An interview with Monster’s Margaret Magnarelli
[/vc_column_text][vc_column_text]Margaret Magnarelli is the leading content strategist and editor at Monster and former executive editor at Money Magazine. She has spoken widely about her three pillars of content strategy: “How, Now, and Wow”—most recently at the Content Marketing World event in Cleveland. We had the opportunity to catch Margaret after the conference and talk more about her approach to prioritizing content and marketing activities at Monster.
How did your experience covering the financial industry impact your “content diversification strategy”?
It really drove it in two ways—philosophically and practically. From a philosophical standpoint, one of the key themes we promoted at Money Magazine was the importance of portfolio diversification. By investing in different asset classes (stocks and bonds), you protect yourself from market dips and dives, while also benefiting from market upsides. The same thought process can be applied to content marketing. One of the problems we routinely face with content marketing is that there are many different channels for distribution and their rules change constantly. Just like investing, it’s dangerous to get pinned on one strategy.
From a more practical standpoint, during the launch of Money.com, we learned that you can’t expect people to come to you. We were in a very crowded financial digital landscape and it was not a matter of pulling people to our site, it was about pushing content to our audience. The diversification takeaway is that it’s more than just direct traffic to your website, you must consider the different platforms that you can use to promote your content and get it in front of people.
If you were comparing your content marketing to investment strategy, would you liken it to day trading or long-term investment?
For content strategy it’s a little bit of both. For example, you need to take a long view and think about the things that will continue to perform and give you the greatest return on investment. What are the things people always, always want to know? If you are able to get your content to show on a search page, you will see a great deal of value when that piece of content will drive them to your website and ultimately your product or service.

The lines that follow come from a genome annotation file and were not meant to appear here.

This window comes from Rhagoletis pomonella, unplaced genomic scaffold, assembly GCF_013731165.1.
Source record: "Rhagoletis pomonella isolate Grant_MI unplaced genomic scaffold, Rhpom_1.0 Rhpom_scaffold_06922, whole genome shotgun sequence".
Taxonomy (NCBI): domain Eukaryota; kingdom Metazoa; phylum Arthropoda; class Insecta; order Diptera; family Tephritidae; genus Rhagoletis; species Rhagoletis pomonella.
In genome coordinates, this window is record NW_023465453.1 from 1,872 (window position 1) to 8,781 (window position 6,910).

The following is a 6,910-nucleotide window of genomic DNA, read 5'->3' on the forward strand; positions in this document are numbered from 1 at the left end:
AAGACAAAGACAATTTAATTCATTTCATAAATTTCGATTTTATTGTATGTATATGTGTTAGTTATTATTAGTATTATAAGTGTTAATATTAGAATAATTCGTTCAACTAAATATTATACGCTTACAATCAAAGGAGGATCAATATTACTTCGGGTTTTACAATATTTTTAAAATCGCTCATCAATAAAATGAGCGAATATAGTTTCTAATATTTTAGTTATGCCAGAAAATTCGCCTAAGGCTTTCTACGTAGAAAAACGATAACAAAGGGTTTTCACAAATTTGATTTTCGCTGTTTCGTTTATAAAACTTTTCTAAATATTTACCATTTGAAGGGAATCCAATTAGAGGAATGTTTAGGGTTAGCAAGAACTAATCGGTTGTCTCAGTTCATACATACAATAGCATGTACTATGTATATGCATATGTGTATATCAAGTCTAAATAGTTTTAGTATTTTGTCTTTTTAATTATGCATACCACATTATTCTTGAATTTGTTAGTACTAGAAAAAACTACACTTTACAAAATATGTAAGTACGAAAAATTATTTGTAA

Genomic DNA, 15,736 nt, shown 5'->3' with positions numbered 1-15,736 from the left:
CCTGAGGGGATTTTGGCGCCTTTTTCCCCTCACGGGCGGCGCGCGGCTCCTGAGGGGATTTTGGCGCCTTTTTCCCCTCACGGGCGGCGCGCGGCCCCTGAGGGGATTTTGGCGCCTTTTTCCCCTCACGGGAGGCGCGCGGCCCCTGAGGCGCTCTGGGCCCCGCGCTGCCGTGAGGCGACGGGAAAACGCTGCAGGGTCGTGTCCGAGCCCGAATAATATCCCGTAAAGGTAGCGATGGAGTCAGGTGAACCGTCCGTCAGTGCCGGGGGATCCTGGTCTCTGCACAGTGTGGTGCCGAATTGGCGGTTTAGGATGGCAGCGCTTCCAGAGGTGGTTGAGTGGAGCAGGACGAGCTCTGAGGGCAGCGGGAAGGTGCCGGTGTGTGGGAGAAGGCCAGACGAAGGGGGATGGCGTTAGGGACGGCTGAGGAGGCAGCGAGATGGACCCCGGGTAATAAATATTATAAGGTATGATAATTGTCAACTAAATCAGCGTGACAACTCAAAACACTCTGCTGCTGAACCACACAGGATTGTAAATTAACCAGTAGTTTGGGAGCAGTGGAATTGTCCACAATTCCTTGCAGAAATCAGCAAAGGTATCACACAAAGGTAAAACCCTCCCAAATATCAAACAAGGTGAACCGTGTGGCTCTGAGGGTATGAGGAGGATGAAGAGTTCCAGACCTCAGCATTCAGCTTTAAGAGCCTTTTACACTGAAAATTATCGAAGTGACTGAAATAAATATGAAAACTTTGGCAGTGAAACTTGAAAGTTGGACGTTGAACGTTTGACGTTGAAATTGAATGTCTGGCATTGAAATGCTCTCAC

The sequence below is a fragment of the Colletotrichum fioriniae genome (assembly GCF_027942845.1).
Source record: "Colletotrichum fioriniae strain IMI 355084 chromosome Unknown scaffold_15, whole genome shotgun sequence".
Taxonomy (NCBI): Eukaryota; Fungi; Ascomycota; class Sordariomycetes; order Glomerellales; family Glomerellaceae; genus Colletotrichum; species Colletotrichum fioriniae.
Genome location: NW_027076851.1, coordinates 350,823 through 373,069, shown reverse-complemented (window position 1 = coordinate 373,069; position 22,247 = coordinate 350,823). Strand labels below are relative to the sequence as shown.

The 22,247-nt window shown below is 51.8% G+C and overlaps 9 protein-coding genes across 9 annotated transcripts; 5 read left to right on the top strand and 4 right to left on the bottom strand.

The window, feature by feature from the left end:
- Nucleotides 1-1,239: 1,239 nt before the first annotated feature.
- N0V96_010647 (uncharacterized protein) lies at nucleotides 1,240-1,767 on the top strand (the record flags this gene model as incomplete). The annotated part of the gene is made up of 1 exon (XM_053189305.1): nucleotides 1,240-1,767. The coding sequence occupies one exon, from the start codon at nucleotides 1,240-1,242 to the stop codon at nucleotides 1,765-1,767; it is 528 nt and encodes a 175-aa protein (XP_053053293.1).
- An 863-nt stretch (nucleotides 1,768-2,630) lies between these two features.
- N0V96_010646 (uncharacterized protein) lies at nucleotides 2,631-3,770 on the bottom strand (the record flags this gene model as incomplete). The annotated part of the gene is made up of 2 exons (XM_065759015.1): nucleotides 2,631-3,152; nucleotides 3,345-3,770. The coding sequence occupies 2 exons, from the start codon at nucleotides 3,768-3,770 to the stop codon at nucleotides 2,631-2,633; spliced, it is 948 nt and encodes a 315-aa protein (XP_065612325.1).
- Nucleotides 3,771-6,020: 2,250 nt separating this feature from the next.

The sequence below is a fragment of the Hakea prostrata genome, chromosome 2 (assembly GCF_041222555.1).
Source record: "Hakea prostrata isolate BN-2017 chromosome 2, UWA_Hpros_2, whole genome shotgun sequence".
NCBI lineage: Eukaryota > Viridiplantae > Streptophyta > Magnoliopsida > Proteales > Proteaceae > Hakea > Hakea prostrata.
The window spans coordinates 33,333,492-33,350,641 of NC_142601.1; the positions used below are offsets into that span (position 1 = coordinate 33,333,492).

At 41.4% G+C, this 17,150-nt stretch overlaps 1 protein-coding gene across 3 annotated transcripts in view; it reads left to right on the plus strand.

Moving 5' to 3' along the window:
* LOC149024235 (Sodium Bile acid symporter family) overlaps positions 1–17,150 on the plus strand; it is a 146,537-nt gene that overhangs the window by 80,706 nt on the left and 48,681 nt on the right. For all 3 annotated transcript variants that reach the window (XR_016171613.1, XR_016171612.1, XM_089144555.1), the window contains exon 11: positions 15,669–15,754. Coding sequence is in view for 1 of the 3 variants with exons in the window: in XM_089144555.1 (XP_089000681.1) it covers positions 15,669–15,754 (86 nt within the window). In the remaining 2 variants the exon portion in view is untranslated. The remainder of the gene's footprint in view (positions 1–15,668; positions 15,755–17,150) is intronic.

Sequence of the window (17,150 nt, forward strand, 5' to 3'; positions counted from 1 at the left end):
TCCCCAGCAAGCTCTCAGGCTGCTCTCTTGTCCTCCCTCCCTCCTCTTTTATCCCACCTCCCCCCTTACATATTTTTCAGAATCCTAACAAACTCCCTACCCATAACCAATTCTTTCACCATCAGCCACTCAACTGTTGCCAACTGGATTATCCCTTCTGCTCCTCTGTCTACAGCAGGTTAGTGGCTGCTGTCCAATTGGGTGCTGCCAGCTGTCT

On the flipside, it’s a good idea to create content that shows that you are current and in the moment. There’s an incredible value in content that responds to what is happening now. We do that quite a bit a Monster. We have a news, or “NOW” team that runs through the daily headlines and decides how to get us involved in the story. The long term ROI might not be there, but there’s an incredible value in participating in current conversations.
You talked at the conference about how front door traffic is dying and side door traffic is multiplying. Can you elaborate further for us?
Sure. What I mean is, you can’t count on people coming to your homepage, especially if you are a small or new business. So you have to think about how you pull them in. And you have to think about the balance of onsite vs. offsite publication. A person coming to your homepage is a more qualified lead, and content should be catered to them. At the same time, think about the channels outside your site that might reach potential customers.
Another strategy that I’ve seen work is to “create once and publish everywhere.” This is a tactic that could be beneficial for smaller businesses because it maximizes the value of the content you’re creating without spinning your wheels for every platform.
Of the different channels, which do you see provide the best return?
Right now we split our time between search, email, social, and syndication. With our website’s domain being one of the earliest in existence, we have a lot of search equity to take advantage of. Getting into search results pages for the right keywords helps us introduce our brand to new people as they are in the key decision points around job search.